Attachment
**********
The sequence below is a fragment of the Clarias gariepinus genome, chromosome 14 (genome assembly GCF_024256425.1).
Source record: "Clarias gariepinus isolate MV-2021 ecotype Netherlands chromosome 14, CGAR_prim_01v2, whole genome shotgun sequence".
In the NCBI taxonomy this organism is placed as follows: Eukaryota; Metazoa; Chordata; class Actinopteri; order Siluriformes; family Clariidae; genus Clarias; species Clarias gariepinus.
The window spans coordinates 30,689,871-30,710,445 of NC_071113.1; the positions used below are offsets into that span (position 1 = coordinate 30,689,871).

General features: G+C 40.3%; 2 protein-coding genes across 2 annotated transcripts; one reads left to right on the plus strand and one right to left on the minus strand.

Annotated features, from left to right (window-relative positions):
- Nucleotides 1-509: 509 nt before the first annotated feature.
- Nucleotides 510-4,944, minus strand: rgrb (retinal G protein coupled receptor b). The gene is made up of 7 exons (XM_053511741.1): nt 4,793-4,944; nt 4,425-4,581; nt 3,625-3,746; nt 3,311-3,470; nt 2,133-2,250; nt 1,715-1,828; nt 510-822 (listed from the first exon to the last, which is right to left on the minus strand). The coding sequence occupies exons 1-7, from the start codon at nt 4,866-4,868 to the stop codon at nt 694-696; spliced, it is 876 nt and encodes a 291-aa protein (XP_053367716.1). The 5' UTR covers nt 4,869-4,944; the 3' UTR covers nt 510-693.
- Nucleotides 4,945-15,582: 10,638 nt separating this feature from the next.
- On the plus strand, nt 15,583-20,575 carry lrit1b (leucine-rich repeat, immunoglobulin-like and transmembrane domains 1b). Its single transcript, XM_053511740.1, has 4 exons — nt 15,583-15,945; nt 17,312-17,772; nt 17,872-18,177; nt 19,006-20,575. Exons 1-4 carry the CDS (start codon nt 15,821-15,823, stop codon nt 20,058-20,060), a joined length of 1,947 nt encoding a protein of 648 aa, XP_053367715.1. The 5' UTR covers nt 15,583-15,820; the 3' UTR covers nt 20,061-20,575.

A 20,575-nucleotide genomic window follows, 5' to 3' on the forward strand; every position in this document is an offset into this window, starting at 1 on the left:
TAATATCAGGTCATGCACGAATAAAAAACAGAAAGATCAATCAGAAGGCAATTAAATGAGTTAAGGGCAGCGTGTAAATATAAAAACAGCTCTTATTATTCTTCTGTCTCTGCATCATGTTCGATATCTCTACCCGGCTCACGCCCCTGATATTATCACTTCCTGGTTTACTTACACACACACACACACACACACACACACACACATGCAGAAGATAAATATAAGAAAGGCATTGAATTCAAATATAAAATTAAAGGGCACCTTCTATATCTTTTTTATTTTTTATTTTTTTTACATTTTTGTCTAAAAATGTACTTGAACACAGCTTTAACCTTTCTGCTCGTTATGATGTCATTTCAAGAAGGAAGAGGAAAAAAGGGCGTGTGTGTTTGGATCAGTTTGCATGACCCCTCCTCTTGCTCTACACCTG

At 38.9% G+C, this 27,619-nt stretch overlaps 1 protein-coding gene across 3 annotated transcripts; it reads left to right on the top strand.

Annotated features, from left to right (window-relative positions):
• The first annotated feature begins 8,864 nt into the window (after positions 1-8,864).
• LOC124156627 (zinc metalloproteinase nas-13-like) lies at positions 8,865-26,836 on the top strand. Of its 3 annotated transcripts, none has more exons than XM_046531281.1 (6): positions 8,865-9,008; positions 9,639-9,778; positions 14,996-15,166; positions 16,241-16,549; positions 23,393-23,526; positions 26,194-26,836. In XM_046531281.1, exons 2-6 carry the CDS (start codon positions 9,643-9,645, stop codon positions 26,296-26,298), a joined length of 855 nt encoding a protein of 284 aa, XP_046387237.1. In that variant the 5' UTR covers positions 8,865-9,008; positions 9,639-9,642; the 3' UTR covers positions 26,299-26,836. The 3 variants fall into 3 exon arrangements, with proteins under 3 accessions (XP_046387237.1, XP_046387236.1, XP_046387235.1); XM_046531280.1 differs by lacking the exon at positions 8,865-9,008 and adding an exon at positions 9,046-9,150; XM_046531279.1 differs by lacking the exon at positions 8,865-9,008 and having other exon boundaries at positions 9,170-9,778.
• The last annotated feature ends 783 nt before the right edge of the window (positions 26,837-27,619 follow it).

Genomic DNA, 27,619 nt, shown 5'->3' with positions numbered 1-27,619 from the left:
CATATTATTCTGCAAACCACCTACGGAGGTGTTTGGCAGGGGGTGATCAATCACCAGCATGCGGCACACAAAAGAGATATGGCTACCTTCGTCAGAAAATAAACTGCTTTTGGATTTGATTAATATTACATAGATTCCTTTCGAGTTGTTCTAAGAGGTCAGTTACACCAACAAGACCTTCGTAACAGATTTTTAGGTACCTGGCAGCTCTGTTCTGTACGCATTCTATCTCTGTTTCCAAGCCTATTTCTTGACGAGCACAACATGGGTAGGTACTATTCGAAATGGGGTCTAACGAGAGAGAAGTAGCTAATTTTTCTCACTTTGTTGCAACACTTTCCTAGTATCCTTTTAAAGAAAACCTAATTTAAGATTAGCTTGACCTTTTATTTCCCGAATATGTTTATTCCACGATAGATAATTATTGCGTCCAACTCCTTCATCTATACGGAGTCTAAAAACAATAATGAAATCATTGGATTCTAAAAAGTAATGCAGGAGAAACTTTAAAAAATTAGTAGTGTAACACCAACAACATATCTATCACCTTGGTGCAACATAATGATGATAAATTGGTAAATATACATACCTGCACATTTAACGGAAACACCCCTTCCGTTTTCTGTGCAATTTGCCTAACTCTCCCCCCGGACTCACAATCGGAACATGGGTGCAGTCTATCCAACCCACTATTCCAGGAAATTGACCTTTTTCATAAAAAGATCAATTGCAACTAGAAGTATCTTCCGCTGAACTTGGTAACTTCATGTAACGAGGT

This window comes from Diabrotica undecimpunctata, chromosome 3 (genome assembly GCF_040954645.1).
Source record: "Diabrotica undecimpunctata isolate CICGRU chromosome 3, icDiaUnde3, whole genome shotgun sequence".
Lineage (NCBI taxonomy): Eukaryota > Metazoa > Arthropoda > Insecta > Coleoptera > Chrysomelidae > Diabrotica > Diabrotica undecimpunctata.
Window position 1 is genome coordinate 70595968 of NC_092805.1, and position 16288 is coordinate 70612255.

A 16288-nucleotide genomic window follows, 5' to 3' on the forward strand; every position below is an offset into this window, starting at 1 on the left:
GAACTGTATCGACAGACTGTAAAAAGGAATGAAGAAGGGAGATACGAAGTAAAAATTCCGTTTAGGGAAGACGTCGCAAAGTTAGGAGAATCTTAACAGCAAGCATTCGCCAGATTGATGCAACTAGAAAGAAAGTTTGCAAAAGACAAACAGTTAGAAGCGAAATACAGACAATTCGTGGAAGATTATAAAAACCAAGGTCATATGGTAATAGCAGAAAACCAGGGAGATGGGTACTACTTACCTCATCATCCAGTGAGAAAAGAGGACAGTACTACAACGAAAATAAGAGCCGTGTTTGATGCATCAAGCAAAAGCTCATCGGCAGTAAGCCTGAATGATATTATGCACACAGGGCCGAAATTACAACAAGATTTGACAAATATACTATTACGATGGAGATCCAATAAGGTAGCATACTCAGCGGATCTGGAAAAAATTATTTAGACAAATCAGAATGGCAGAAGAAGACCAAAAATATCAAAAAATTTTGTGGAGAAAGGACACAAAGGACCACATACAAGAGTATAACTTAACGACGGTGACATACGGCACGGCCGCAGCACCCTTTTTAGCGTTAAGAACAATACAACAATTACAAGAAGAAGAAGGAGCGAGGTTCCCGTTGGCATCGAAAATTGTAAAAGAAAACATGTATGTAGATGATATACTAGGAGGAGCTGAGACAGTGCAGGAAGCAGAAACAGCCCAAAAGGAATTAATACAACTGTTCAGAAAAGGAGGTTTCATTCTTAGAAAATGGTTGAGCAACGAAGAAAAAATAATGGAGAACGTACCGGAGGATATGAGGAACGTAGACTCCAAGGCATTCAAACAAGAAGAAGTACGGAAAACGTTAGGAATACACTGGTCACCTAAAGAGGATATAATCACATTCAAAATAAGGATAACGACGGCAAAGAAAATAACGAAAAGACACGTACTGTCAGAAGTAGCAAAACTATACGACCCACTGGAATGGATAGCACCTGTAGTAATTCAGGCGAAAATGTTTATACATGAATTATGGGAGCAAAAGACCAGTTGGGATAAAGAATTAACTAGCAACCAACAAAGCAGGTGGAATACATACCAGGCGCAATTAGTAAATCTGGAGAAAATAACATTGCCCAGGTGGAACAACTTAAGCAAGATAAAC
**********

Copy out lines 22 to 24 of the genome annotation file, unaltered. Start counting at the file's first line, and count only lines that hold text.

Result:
Lineage (NCBI taxonomy): Eukaryota > Metazoa > Arthropoda > Insecta > Coleoptera > Chrysomelidae > Diabrotica > Diabrotica undecimpunctata.
Window position 1 is genome coordinate 70595968 of NC_092805.1, and position 16288 is coordinate 70612255.

A 16288-nucleotide genomic window follows, 5' to 3' on the forward strand; every position below is an offset into this window, starting at 1 on the left: